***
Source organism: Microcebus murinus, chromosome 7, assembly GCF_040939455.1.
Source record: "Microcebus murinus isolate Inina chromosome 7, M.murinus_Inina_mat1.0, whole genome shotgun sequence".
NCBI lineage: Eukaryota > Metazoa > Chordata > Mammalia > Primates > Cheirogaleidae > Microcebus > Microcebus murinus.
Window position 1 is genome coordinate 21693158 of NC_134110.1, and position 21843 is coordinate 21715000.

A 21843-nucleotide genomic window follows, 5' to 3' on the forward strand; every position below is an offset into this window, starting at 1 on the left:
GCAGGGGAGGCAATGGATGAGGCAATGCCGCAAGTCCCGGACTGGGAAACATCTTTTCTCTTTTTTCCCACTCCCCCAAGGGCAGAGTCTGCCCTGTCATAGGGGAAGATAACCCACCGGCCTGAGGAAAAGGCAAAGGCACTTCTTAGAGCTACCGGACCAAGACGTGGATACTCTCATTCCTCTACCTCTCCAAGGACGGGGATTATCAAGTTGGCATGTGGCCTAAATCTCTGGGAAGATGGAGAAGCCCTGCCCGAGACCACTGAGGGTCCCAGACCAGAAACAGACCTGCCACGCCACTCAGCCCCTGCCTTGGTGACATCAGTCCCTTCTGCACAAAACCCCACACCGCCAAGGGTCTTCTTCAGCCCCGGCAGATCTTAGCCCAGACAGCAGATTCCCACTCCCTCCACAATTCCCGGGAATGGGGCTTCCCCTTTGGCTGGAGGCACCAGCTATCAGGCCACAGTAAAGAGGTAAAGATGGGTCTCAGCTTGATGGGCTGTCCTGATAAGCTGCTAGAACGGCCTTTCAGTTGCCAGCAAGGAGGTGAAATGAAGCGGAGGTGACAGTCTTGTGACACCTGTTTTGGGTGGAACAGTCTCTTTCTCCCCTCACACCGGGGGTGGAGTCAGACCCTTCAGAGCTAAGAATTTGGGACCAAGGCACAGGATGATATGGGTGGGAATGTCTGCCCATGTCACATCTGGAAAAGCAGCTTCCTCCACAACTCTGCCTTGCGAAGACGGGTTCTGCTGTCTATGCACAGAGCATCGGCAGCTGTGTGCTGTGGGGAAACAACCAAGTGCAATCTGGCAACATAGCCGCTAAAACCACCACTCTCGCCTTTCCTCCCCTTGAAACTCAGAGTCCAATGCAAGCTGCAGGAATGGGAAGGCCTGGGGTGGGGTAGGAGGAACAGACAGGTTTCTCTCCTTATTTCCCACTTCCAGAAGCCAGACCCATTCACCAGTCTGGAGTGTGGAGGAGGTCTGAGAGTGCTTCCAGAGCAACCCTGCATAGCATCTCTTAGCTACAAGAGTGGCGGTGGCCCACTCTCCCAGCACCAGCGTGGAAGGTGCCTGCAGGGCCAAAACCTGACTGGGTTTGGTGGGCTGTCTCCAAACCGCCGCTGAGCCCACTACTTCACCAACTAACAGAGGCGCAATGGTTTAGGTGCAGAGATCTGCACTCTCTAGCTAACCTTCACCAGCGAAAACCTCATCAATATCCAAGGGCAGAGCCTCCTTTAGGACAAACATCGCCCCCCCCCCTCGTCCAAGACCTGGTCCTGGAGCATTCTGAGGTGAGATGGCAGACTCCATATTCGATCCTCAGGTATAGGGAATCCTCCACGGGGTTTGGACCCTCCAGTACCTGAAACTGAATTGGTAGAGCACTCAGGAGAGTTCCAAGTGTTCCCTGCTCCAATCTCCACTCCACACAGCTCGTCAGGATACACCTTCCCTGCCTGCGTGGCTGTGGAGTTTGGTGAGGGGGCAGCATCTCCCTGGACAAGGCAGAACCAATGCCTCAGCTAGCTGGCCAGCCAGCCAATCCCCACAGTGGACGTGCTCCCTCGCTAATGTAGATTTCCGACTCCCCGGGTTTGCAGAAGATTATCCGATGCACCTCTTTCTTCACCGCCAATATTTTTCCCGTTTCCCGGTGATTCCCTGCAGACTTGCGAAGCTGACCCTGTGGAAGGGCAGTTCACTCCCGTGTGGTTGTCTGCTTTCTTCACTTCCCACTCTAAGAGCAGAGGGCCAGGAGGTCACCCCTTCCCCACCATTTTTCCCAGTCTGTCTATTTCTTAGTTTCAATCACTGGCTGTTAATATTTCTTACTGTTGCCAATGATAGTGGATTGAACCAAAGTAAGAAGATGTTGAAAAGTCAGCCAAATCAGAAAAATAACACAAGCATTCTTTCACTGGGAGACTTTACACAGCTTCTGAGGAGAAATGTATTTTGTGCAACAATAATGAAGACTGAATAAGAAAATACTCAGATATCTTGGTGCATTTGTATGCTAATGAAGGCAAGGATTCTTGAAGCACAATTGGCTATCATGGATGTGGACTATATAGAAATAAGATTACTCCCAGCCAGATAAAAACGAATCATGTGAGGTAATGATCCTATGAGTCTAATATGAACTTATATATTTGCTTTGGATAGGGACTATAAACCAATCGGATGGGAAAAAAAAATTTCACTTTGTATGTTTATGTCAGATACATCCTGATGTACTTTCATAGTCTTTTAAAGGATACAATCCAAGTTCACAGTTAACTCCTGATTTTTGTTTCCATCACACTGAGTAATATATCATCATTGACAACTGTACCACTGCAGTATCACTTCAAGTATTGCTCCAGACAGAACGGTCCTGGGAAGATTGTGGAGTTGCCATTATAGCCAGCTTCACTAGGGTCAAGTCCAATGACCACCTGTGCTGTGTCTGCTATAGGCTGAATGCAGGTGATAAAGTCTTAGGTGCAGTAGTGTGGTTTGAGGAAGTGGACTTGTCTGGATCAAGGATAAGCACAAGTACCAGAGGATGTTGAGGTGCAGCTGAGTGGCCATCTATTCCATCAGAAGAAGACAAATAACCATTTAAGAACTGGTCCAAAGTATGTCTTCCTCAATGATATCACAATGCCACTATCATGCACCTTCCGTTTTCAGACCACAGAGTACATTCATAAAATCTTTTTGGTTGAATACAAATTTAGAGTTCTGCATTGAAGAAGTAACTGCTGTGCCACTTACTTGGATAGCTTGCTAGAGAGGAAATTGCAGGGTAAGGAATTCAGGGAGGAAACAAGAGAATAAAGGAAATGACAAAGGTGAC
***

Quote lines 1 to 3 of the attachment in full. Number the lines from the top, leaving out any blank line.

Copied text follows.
Source organism: Microcebus murinus, chromosome 7, assembly GCF_040939455.1.
Source record: "Microcebus murinus isolate Inina chromosome 7, M.murinus_Inina_mat1.0, whole genome shotgun sequence".
NCBI lineage: Eukaryota > Metazoa > Chordata > Mammalia > Primates > Cheirogaleidae > Microcebus > Microcebus murinus.